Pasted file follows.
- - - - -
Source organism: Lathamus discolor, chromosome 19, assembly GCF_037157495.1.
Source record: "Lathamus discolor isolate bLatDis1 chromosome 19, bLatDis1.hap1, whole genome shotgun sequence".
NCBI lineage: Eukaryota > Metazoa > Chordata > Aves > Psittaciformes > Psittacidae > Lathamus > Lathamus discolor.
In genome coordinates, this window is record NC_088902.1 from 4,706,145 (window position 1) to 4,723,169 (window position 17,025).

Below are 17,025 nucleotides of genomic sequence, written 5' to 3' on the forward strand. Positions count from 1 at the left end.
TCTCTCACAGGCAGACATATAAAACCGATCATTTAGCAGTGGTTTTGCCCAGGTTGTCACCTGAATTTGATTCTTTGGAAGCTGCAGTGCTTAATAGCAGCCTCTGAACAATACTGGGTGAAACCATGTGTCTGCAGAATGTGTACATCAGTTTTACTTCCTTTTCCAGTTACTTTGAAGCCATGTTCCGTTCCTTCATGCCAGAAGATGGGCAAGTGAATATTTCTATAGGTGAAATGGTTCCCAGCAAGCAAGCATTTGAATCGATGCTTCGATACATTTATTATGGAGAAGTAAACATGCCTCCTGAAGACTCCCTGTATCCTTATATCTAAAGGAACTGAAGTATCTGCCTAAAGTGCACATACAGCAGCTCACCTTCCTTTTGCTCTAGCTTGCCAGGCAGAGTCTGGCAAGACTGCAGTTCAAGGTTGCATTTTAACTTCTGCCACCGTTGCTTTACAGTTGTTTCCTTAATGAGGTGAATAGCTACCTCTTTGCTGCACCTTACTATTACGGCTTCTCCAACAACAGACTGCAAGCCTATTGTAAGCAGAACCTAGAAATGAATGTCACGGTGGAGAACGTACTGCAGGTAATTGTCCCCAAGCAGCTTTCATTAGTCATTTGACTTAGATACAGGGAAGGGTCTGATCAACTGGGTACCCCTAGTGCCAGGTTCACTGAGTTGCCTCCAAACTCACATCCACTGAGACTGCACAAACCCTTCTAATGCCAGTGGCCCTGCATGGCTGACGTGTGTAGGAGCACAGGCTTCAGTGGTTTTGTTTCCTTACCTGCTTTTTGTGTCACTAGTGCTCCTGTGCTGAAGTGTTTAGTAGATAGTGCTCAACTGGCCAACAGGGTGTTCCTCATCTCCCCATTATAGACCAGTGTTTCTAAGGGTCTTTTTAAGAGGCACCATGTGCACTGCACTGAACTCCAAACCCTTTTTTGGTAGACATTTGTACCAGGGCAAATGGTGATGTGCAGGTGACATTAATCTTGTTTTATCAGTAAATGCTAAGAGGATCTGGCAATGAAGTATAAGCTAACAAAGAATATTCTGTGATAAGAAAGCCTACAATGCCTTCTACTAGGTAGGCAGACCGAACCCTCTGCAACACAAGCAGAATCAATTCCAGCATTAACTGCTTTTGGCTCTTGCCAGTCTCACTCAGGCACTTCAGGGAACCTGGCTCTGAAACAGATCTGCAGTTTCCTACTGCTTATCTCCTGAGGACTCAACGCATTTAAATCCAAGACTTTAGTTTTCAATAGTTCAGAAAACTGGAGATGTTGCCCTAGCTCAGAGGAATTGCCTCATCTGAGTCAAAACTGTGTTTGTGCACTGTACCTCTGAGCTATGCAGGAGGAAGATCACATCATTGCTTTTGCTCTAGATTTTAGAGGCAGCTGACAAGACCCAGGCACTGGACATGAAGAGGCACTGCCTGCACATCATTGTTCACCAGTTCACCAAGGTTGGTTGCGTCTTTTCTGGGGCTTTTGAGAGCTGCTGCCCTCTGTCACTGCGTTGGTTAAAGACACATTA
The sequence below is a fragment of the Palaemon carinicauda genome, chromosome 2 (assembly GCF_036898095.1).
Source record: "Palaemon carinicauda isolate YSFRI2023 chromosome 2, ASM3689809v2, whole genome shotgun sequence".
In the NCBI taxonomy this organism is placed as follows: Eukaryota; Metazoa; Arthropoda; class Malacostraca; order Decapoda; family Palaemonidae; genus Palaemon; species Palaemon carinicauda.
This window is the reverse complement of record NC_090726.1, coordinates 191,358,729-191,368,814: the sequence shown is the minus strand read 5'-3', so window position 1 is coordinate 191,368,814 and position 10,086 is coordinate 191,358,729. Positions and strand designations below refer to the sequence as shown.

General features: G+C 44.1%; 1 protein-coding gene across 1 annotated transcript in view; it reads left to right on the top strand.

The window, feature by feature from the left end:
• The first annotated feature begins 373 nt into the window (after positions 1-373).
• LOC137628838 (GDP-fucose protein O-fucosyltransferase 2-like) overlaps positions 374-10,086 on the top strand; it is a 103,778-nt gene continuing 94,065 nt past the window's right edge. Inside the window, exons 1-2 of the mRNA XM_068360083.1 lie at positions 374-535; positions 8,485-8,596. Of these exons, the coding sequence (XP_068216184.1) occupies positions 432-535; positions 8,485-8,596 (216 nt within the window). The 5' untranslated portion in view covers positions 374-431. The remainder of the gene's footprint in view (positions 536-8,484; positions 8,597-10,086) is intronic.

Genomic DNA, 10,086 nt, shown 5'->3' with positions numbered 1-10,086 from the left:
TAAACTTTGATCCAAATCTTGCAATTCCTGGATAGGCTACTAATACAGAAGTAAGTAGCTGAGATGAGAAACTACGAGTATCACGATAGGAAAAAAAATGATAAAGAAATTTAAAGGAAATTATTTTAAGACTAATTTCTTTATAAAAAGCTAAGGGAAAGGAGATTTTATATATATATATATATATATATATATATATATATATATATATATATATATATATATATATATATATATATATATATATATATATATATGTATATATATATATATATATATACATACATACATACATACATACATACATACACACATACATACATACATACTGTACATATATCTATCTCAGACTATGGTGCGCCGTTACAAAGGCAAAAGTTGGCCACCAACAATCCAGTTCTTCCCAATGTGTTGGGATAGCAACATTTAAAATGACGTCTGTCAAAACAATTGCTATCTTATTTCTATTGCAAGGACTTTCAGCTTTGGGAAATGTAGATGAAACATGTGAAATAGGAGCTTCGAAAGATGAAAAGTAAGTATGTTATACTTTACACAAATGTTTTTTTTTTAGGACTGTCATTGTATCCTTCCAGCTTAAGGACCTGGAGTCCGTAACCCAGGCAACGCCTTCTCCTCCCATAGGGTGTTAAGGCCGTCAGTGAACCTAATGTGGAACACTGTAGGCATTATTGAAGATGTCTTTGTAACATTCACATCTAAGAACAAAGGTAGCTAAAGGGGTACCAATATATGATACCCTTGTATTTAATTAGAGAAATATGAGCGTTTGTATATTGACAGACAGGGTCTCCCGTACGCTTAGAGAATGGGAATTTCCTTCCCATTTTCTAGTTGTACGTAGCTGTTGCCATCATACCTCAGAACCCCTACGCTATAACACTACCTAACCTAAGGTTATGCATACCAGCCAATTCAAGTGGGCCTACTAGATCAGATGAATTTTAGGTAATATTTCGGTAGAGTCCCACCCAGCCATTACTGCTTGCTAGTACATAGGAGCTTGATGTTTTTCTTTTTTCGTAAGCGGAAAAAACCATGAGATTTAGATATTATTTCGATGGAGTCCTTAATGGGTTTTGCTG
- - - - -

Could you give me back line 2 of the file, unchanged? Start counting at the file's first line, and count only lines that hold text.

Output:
Source record: "Lathamus discolor isolate bLatDis1 chromosome 19, bLatDis1.hap1, whole genome shotgun sequence".